KNOXVILLE, Tenn. — As the weather warms up and school lets out, the swimming holes and fishing spots on the lakes and rivers of East Tennessee will be flooded with families again.
But before you jump in, you might want to think twice.
A 10News review of hundreds of pages of state documents found creeks, rivers and lakes in our area with potentially harmful pollutants and bacteria such as E. coli, mercury and PCBs.
"We probably have thousands, tens of thousands of chemicals in water," University of Tennessee microbiologist Dr. Frank Loeffler said.
The good news? Loeffler says just swimming in the water likely won't get you sick. "You would have to swallow a lot of water many times before the health effects would become apparent."
But while it may be safe to go in the water, the real danger is what you pull out of it. Some fish in our lakes have high levels of toxins.
"We have toxic chemicals in the water, particularly associated with the sediment," Loeffler said. "And then fish like to eat food from the sediment."
Mercury and chemicals called PCBs rest on the bottom of the lakes.
"If the chemicals are not toxic to the fish, humans eating the fish are exposed to much higher concentrations than the fish are," he said.
When we eat bottom-feeder fish like catfish and largemouth bass from those lakes, we're also eating toxic chemicals.
"You may be exposed repeatedly over many years and decades to chemicals and eventually that causes disease like cancer," Loeffler said.
Some of the most common are polychlorinated biphenyls—or PCBs for short. They don’t occur in nature, but were a common component in hydraulic fluid and farm equipment.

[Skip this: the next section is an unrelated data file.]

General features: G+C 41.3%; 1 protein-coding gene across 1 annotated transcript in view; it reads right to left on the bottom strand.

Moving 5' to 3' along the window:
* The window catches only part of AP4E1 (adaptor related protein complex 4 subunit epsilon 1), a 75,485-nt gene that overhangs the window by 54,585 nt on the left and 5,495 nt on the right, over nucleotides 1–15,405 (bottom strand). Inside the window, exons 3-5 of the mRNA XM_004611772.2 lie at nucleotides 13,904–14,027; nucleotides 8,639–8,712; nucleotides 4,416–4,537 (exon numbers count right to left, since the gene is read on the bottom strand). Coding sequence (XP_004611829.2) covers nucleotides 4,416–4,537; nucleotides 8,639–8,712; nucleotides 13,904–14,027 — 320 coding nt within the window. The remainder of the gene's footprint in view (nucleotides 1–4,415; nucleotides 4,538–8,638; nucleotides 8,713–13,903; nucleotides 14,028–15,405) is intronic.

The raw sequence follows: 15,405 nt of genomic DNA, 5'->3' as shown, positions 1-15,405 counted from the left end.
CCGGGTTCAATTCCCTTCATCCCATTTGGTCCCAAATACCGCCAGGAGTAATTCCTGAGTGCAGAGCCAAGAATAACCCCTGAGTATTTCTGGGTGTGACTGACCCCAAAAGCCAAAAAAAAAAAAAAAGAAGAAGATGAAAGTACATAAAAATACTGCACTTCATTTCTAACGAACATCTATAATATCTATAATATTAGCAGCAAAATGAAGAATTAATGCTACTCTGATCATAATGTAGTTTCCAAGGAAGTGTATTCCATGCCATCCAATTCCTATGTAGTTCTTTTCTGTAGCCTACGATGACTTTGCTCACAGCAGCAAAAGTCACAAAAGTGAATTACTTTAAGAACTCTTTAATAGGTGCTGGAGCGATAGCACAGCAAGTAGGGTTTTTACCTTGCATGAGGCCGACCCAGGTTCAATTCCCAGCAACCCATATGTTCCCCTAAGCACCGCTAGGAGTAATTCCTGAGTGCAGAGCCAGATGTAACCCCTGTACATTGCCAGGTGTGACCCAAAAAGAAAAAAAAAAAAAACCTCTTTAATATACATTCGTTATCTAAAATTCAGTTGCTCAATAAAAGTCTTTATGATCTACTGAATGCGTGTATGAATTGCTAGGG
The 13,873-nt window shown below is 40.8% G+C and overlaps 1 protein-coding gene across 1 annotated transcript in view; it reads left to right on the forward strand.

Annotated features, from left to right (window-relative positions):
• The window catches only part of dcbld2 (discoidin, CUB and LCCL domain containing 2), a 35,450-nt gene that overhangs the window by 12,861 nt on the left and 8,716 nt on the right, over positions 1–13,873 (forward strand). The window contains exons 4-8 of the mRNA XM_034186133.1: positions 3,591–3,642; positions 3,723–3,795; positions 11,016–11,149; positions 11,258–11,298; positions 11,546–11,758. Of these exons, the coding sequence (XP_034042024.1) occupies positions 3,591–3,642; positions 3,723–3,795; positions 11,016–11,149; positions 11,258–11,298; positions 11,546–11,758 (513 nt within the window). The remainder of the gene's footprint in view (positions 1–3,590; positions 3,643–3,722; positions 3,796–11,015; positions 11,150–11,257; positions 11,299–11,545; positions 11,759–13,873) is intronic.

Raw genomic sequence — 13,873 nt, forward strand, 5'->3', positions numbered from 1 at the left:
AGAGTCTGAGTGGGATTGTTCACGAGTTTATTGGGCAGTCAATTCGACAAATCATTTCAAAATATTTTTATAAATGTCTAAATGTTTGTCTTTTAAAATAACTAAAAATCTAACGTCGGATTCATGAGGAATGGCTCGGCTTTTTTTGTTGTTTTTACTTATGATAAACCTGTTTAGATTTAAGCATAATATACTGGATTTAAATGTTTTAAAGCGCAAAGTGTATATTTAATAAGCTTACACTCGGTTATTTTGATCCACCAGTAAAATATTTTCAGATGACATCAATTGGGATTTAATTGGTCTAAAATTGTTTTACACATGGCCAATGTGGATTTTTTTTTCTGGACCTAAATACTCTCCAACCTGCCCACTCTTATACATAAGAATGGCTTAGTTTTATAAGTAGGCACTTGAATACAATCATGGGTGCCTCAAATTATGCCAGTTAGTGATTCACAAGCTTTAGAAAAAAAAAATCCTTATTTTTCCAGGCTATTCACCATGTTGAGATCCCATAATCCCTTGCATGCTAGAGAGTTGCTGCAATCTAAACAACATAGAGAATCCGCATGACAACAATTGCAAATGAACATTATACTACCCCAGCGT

The Tennessee Department of Environment and Conservation has issued warnings for PCBs in Fort Loudoun, Melton Hill, Tellico and Watts Bar lakes.
That means there are certain fish you shouldn’t eat from there, especially bottom feeders like catfish and largemouth bass.
In Watts Bar, the advisory extends to striped bass, hybrid (striped bass-white bass) white bass, sauger, carp and smallmouth buffalo.
"They can analyze that fish tissue and find out what that fish has consumed that may be potentially dangerous for you," Kathy Hawes, executive director of the Tennessee Clean Water Network said.
Another concern is mercury which can cause developmental problems in children.
TDEC warns against eating largemouth bass in parts of Fort Loudoun lake and adds striped and smallmouth bass plus sauger to the advisory in Norris.
In some areas, like Poplar Creek in Anderson County, it says not to eat any fish at all.
Hawes says another concern is how often the government tests the waters to issue those warnings.
"Some of our lakes aren't being tested by the government but once every two years or five years and that's not enough," she said.
She warns that means some pollutants might slip through the cracks.
"There's not cause for alarm, but there's great call for better awareness and action on some of these issues," she said.